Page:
Perhaps the most revolutionary feature of the Ethereum network is the introduction of the ERC20 token standard. Though we've already introduced it in our article on Ethereum, here, we'll dig a little deeper into what it is and how it's used.
The ERC20 standard is a set of guidelines to make creating Ethereum-based cryptocurrencies (ERC20 tokens) as easy as possible to create. More specifically, these guidelines tell you how to make a smart contract that holds, tracks, and issues its own dedicated cryptocurrency (called an ERC20 token). For that reason, the ERC20 standard is typically termed a “token standard.”
As discussed in our article on Ethereum, the ERC20 standard includes seven guidelines, all of which come together to make a fully-functioning contract that acts as an autonomous bank for a new cryptocurrency. Think of this contract as a mini-Bitcoin or Ethereum network that requires less code and doesn't need its own blockchain to create a cryptocurrency. Instead, every time a transaction comes through in its native currency, the party involved pays a fee in Ether, which allows the smart contract to be fueled by the Ethereum blockchain. In this sense, you can also think of an ERC20 token and its contract as an Ethereum user, since it's always paying these fees to keep running and keep its own cryptocurrency liquid.
If you're not familiar with the term "liquid," just think "easy to transact with."
Because ERC20 contracts are really only a few lines of code that don't need their own, new blockchain, they're one of the primary reasons why so many cryptocurrencies exist today.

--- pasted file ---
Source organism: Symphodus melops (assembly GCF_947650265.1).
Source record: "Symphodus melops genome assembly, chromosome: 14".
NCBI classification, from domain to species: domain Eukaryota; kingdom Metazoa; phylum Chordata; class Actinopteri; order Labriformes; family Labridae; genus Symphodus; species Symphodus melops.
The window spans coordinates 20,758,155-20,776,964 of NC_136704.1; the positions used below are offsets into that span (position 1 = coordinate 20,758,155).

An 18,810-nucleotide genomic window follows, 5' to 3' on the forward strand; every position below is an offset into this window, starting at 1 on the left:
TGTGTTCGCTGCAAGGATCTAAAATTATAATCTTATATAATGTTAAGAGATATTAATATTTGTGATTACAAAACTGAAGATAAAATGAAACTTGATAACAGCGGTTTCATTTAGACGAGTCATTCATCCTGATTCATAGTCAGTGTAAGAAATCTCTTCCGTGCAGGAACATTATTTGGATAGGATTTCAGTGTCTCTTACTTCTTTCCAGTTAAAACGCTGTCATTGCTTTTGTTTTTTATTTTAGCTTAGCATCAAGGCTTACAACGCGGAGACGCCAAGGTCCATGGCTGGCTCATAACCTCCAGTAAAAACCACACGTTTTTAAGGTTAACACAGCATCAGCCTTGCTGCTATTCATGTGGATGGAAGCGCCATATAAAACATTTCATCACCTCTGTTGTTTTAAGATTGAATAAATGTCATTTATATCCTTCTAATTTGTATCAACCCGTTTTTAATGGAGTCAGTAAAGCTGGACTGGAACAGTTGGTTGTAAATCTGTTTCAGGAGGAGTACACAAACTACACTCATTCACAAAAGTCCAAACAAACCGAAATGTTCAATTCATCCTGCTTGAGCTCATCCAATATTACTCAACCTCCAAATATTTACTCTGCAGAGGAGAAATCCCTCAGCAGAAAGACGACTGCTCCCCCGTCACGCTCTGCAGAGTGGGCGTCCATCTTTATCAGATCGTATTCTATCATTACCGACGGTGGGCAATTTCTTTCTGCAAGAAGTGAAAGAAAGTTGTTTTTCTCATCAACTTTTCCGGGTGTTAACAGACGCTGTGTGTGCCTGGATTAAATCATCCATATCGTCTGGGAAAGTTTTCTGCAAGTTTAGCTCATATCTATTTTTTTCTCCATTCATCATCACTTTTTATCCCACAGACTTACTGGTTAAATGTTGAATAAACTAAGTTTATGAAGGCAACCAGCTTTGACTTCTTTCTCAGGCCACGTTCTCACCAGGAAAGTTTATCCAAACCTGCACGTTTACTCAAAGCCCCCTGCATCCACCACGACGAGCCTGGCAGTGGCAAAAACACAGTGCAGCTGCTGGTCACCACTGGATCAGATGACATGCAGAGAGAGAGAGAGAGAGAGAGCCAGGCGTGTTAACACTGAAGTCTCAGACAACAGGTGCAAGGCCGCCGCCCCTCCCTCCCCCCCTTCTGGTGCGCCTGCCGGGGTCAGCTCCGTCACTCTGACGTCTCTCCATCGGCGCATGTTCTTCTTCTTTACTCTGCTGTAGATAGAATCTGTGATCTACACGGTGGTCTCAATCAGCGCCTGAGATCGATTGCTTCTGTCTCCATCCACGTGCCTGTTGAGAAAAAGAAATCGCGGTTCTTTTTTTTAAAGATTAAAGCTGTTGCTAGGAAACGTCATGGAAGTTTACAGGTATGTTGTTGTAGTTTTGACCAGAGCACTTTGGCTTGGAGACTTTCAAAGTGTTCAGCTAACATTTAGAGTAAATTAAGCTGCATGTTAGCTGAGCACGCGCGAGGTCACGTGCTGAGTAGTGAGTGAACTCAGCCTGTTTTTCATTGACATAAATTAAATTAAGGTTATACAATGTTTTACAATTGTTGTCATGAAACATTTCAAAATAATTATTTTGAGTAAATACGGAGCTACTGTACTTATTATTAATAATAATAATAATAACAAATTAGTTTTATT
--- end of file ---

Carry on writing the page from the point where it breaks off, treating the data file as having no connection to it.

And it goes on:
As stated above, the ERC20 standard has resulted in the creation of many of the cryptocurrencies that exist today. Additionally, without it, the Ethereum network and its Ether cryptocurrency, wouldn't have as much value as they have today. This is because Ethereum is generally accepted as a platform for blockchain-based applications and services and most of these entities depend on their own ERC20 tokens.
First, not all ERC20 tokens provide value.
Some simply take up space on the cryptocurrency market as well as on the Ethereum network and aren't tied to any service of real value. Because many of these tokens continue to be traded, they contribute to higher fees and slower transaction times on the Ethereum network. While most cryptocurrency insiders agree that this trend will become less prevalent over time, it continues to be an issue for Ethereum's growth. For that reason, its transition to proof-of-stake-based consensus has become even more hotly anticipated.
On top of all of this, ERC20 tokens will forever be tied to the Initial Coin Offering craze of 2017, in which crypto experienced its most powerful bull market to date. During these times, anyone and everyone seemed to be launching an ERC20-based project, looking to make millions as quickly as they could with little to show for it. Following on their heels were investors from all sorts of backgrounds looking to make as much money as they could before the wild times ended. By early 2018, the crypto market had lost the majority of its value and it wasn't until 2019 that things started to pick up considerably again.
While the crypto space has now moved away from this rampant speculation and towards a culture of building needed services, it's important to be aware that some projects from these times still exist and still haven't proven themselves.
In short, no. The ERC20 standard was the first token standard to take hold and still is the most popular standard for creating cryptocurrencies that exist in dedicated smart contracts on their own blockchain (Ethereum). Today, however, several more token standards exist, some of which simply do the same thing for other blockchains, while others, like the ERC777 standard, allow for different use cases like blockchain-based collectibles and art.